It seems that the industry has at long last come together. We can all agree on one thing. There is a lot wrong with online advertising.
I paraphrase from multiple sources, but most creative work sucks; too many consumers are installing blockers rather than put up with being interrupted/having their phone batteries drained; advertisers have worked out that agencies and Ad Tech businesses are siphoning money off all over the place; no-one believes the data, and publishers are losing their shirts.
Not a pretty picture. Even if you're Google or Facebook you can't be happy with the situation. If things don't improve it doesn't bode well for the future, even for them.
Of course, online communications (including advertising) has great potential, it's just that we seem not to have worked out how to unleash it.
You can trace what has been a series of mis-steps back to the not-so-good old days when clients didn't bother themselves with the media side of the business. That might have been sort of understandable when the ad agencies housing the media people didn't bother either, but once media agencies got going this client indifference was always going to be exploited.
One way was to focus on the buy prices. Lower those and the client was happy -- and anyway all mainstream media were largely acceptable (even interchangeable if you limited yourself to looking at the numbers) so who knew (or even cared) if the agency made money on the side by pushing budgets in this or that direction.
Then there's the evolution of the sales side. Media people in agencies have always had a built-in bullshit filter that activates when they meet sales people. The bullshit filter might have worked well when most agency media people knew most sales guys; but things have changed. For one thing salesmen now regularly meet clients, and not just for a handshake and lunch. Now they talk business, they form partnerships, they (gasp!) go around the agency.
Secondly, since the media world exploded and we all started talking digital gobbledegook the BS filter gets clogged, and all sorts of rubbish gets through (and all sorts of good stuff gets blocked) when that happens.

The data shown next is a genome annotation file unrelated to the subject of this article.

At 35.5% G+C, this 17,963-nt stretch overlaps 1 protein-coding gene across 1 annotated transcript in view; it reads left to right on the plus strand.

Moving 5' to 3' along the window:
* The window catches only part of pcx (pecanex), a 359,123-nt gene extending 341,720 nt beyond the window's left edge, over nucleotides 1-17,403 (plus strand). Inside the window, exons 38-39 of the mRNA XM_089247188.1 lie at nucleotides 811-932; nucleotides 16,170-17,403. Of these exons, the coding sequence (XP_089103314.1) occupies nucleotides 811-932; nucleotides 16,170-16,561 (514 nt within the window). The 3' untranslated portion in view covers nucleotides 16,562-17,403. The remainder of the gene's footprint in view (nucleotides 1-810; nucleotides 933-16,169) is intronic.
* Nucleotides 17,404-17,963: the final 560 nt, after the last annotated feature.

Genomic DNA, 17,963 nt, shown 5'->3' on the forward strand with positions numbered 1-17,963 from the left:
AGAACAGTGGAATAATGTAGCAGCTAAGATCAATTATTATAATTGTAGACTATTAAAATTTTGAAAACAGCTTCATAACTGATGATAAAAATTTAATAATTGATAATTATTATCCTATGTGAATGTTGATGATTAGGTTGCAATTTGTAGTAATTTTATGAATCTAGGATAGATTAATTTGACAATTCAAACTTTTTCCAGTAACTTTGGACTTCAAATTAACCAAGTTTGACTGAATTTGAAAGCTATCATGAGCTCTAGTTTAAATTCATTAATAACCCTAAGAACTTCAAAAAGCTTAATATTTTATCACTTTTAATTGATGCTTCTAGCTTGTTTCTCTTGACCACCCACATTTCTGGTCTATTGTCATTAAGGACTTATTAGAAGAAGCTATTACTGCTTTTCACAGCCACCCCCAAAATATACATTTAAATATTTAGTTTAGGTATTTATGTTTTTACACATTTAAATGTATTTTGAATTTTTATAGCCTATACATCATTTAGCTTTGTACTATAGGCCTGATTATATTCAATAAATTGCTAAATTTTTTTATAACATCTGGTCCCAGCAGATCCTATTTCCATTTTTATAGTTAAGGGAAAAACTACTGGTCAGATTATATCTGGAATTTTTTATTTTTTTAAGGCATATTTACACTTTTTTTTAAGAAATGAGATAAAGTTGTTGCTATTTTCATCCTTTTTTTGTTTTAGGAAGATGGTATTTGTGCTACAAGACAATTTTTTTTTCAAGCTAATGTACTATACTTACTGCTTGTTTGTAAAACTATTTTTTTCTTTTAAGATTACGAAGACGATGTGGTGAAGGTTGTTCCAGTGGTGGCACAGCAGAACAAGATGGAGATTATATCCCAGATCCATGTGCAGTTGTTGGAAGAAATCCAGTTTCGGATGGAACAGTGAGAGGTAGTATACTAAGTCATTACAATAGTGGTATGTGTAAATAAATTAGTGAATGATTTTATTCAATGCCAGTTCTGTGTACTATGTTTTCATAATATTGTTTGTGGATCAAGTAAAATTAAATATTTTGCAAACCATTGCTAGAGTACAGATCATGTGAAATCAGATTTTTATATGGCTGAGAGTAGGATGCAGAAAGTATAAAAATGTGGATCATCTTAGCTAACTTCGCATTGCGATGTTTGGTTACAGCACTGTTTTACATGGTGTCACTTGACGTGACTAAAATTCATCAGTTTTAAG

Then there's the ads. Sad to say they've become ludicrously irrelevant, the province of the luddite creatives, those guys who always used to be mocked for going to Cannes -- that is until the Ad Tech people turned Cannes from an ad festival into a tedious trade fair.
Far too many digital guys have little idea what the ads they're placing even look like.
But what they do understand is numbers. And the bigger the better.
On the commercial side of things, the large holding companies have long worked out that their continued future success lies with the media "mathmen."
Media agencies' trading arms duly forget the ads, focus on turning largely meaningless numbers into cash and -- voila! Here we are!
Just in time clients have woken up. Credit to troublemakers like Jon Mandel, the WFA, the ANA, ISBA, The AdContrarian, ID Comms, Nick Manning and the rest for shaking the trees. Somebody had to do it and it wasn't ever going to be the large network agencies.
Clients needed to reclaim their primacy and there are signs they are at last starting to do so. Mind you one well-known digital expert has posted that Marc Pritchard's IAB speech was designed with only one thing in mind -- to get better prices for P&G on FB.
There's always one; the truth is the gravy train has hit the buffers.
To switch metaphors, when you're in a hole, first stop digging, then start to clamber out. Time for the men with the ladders and a plan.
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